Swimming Loch Ness by Way of Alcatraz

It all started with the 2006 SERC International Alcatraz swim. My compulsion to swim in open water progressed to a full fledged addiction in which I am unable to look at a body of water and not wonder what it would be like to swim in it or to swim across it.  My mother told me that she used to do this too when she was younger...it's generic :-)

Even though I haven’t seen Loch Ness in person, it captured my imagination and I signed up to swim the length in August, 2017. The photos of Loch Ness show glassy, dark water nestled in the beautiful Scottish highlands with an ancient castle on its banks.  The thought of a friendly creature added to the mystique.  It sank into my psyche the way Monterey Bay did in 2011 when I decided to swim across that bay. 

I love the challenge open water swimming and completing marathon swims.  Loch Ness will be about 54 degrees (if I’m lucky) and I’ll be swimming in black water.  No dancing light like you find in Tahoe, Donner or Monterey Bay. This will pose a bit of a mental challenge on top of swimming 22 miles without a tidal push. My crew is already acquiring hats and costumes to keep us all laughing across the loch.  There is no shortage of Nessie wear for them to choose from.

Everyone has their own passion and drive to do a major swim.  My drive is to help others while I complete the swim adventure. Swimming the length of Loch Ness is an opportunity to raise funds for Trust in Education, an organization that I’m passionate about.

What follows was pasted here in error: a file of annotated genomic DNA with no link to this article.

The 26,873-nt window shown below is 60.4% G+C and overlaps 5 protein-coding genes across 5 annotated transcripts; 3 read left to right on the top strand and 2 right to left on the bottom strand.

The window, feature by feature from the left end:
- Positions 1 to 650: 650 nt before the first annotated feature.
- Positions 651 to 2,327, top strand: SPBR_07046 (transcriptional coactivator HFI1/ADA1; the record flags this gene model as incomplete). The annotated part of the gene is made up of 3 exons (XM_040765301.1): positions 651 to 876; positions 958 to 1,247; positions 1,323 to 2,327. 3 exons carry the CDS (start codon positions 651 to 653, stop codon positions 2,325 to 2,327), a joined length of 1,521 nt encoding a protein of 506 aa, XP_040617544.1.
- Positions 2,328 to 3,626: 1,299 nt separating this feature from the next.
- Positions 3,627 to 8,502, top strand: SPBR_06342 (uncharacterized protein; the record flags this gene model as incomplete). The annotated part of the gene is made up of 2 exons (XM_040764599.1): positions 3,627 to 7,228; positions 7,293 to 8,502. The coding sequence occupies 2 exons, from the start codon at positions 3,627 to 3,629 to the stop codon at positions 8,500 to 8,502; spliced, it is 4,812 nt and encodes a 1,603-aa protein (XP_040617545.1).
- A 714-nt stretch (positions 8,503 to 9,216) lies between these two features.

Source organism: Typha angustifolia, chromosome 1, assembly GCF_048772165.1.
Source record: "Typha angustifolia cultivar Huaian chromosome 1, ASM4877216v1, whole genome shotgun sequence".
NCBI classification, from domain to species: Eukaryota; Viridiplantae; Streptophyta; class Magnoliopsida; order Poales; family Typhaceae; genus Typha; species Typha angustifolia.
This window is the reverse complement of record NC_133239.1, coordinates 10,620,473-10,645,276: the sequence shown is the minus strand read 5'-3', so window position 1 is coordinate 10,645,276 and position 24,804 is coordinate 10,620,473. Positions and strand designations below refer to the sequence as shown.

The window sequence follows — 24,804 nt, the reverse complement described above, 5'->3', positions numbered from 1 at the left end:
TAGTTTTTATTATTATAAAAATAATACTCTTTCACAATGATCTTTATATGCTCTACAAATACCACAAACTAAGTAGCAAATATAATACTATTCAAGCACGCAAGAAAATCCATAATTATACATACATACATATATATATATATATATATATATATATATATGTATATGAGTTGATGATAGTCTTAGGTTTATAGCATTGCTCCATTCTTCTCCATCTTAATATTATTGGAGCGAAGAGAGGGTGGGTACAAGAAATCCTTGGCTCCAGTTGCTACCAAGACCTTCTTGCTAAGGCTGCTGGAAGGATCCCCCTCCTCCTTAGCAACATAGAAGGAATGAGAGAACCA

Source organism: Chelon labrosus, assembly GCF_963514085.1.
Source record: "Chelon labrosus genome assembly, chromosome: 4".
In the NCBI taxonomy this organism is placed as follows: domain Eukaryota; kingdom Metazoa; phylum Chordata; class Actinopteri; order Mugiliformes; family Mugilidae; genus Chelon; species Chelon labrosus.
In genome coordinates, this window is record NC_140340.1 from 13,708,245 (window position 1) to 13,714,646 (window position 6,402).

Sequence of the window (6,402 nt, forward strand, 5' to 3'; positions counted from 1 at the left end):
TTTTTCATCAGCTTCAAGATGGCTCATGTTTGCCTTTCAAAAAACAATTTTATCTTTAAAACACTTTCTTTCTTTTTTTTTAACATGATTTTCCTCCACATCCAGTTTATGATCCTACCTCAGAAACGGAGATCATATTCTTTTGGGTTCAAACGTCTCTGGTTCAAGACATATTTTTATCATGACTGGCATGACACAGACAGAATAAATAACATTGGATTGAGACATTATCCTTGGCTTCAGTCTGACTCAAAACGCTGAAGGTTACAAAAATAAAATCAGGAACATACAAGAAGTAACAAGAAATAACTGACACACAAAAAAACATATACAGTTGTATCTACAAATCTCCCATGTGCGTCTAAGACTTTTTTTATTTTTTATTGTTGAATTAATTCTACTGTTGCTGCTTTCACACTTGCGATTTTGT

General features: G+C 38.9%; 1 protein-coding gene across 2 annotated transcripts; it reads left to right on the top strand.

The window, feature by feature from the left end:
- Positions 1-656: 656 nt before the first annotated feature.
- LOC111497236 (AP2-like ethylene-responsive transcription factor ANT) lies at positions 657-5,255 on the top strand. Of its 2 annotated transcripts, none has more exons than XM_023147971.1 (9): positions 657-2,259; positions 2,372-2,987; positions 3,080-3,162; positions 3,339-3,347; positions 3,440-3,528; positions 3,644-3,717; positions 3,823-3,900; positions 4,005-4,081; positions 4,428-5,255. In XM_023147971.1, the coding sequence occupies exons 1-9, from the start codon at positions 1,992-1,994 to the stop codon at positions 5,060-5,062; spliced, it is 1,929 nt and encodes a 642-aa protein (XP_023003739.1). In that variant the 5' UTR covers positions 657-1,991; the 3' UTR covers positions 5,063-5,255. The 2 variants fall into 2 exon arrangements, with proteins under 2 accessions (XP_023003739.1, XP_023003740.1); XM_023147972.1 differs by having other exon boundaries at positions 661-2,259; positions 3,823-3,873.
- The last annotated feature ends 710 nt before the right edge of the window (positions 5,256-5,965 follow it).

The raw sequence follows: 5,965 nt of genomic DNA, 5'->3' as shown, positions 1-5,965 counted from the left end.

Trust in Education has made education a high priority in war torn Afghanistan by developing schools, building community learning centers, sponsoring street children to attend school, and providing after school classes.  My goal is to raise $100,000 for Trust in Education.   I have tutored refugee kids in the bay area and know of the dire circumstances kids face in Afghanistan.

Education is the best course for these kids and the best chance for stability and peace.  Nothing I experience during a swim compares to difficulty they face. The thought of helping them and providing hope gets me through the dark moments on my swims.  There is always a dark moment or two, so I think about them a lot.

I’ve had the good fortune of being born into a family that emphasized and invested in my education and I feel compelled to play that forward.  100% of donations goes to Trust in Education.